The threats are constant, the strategies numerous, and the cards impactful but not game breaking. The card events range from the minor (move a German Tribe) to the epic (activate every Gallic Tribe on the map) with a couple gotcha cards in the mix. The CDG aspect can feel as if it’s giving one side an unnecessary disadvantage. We had the Romans lose one game on turn one (in part) because they drew all single action cards while the Gallic player had several three action cards with powerful events. An early rebellion and concentrated attack forced Caesar out of Gaul before he had a chance to really get ravaging.
That leads nicely into the only major concern with the game. It can be very difficult, especially for the Roman player, to secure victory if the player is less experienced. The onus is on Caesar to make the moves, capture the territory, and fend off the Gauls, having to earn 12 victory points before the game is over. It is possible for those 12 points to become unreachable if the Roman player has a few terrible turns. We found that as both players became more experienced, it became easier for Rome to maintain some momentum even in the face of poor card draws, but the pressure is never off. The Gallic player can usually play more reactionarily, waiting to exploit any mistakes made by the Romans. But, as stated earlier, a crafty Gallic player can turn the initiative on the Romans.
Combat, whenever the cat eventually catches the mouse, is a more traditional dice off than the previous iteration: Hannibal: Carthage vs. Rome. Both sides calculate their damage output by adding the total combat power of a stack and throwing two dice each. The larger the stack the more potential damage done to the enemy. Adding to the fluff are special rules for Roman legions, where they cannot roll below a 3 on a single die, meaning they will always put out a certain level of damage, and rerolls added by elite units and commanders. Combat is quick and decisive with replacements hard to come by, especially for the Gauls.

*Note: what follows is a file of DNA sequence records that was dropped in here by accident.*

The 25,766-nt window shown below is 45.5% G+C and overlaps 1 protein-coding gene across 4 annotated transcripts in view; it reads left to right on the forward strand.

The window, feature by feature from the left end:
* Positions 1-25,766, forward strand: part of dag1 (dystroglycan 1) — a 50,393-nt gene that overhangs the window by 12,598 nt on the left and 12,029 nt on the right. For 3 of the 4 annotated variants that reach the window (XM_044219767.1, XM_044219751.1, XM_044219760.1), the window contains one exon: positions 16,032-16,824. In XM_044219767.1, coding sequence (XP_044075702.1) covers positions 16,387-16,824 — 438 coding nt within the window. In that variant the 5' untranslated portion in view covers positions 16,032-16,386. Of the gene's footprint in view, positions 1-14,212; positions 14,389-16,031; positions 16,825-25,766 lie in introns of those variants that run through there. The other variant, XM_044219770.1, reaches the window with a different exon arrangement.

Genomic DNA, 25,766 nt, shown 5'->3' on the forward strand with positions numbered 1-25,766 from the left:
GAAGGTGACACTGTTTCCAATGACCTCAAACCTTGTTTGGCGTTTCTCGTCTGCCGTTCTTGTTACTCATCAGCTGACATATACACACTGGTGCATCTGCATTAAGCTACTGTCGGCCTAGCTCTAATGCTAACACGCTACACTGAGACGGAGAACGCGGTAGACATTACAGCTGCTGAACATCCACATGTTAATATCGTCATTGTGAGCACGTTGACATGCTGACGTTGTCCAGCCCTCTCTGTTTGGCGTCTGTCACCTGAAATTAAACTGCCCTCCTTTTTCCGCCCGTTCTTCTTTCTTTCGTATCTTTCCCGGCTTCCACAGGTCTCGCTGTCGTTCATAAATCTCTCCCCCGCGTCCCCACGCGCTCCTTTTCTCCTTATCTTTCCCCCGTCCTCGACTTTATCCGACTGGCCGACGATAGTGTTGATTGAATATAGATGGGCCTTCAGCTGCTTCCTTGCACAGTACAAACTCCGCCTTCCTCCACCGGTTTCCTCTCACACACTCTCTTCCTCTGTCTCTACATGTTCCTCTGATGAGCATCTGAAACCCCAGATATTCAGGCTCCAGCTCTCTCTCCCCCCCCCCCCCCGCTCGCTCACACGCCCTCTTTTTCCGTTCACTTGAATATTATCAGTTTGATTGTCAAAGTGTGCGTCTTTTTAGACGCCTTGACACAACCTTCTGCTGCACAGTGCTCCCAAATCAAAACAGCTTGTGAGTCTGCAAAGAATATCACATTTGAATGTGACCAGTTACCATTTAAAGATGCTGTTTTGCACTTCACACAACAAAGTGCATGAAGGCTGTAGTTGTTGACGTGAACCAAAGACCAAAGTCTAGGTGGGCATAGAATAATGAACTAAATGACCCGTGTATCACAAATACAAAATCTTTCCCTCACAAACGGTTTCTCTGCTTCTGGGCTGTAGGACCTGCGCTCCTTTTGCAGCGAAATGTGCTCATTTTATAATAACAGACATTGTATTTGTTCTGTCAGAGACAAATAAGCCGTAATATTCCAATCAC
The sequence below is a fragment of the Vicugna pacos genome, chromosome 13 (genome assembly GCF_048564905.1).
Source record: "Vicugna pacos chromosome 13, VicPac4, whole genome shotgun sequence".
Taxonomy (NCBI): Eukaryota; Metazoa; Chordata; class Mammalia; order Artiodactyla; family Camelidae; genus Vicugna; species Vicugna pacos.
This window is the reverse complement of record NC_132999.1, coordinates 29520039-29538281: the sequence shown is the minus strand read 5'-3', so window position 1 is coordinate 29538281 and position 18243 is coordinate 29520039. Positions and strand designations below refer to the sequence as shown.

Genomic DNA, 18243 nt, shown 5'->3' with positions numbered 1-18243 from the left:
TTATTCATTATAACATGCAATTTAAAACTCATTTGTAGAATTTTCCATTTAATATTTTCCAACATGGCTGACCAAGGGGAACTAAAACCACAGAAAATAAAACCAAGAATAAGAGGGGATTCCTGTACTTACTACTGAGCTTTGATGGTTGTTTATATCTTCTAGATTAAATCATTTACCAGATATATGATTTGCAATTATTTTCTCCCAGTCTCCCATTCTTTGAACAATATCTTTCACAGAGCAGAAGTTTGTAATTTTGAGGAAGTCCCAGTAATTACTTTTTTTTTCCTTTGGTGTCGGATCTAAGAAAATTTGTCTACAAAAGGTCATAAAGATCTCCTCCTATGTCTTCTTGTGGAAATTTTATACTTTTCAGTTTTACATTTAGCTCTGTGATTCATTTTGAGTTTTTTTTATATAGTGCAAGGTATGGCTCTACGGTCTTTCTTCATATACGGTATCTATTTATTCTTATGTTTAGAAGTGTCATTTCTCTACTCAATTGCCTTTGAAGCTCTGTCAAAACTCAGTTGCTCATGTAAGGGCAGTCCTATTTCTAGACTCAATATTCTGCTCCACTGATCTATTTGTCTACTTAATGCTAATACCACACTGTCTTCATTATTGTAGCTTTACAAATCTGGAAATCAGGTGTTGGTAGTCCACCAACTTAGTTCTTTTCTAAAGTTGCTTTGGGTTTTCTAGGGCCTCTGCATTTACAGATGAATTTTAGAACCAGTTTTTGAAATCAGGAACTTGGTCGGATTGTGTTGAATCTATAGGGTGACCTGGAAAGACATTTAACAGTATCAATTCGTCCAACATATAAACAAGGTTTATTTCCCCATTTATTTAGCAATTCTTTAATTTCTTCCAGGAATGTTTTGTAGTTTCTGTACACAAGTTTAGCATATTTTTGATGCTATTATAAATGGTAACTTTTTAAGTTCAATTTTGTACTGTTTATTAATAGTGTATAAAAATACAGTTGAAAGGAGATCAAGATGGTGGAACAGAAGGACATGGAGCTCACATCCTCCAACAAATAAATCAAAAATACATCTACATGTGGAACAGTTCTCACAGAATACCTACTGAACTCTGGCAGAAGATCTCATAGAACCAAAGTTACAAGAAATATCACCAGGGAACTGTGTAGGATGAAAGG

Sieges can drag, but a sizable Roman force can force an instant submission, changing the stakes as more force is concentrated. Combat overall felt intuitive and bloody, and when the decisive battle of a game was met, both players felt the energy.
As a product, Caesar is beautiful. The cards all have exceptional art, the board is bright and clear with spaces for almost every token, the low counter density is perfect for a game of manoeuvre like this, and the actual counters are also clear and easily legible. Each major commander figure, Caesar, Ambiorix, and Vercingetorix have standees that help them stand out on the tabletop. My copy also came with sleeves in the box for all the strategy cards, a welcome surprise.
Caesar: Rome vs. Gaul is a beautiful playable, and interesting CDG of manoeuvre. If you can stand the weight of the Roman responsibility to generate a competitive game, Caesar can quickly become a staple of the two-player game night that offers a good deal of replayability and interesting choices. Highly recommended for two.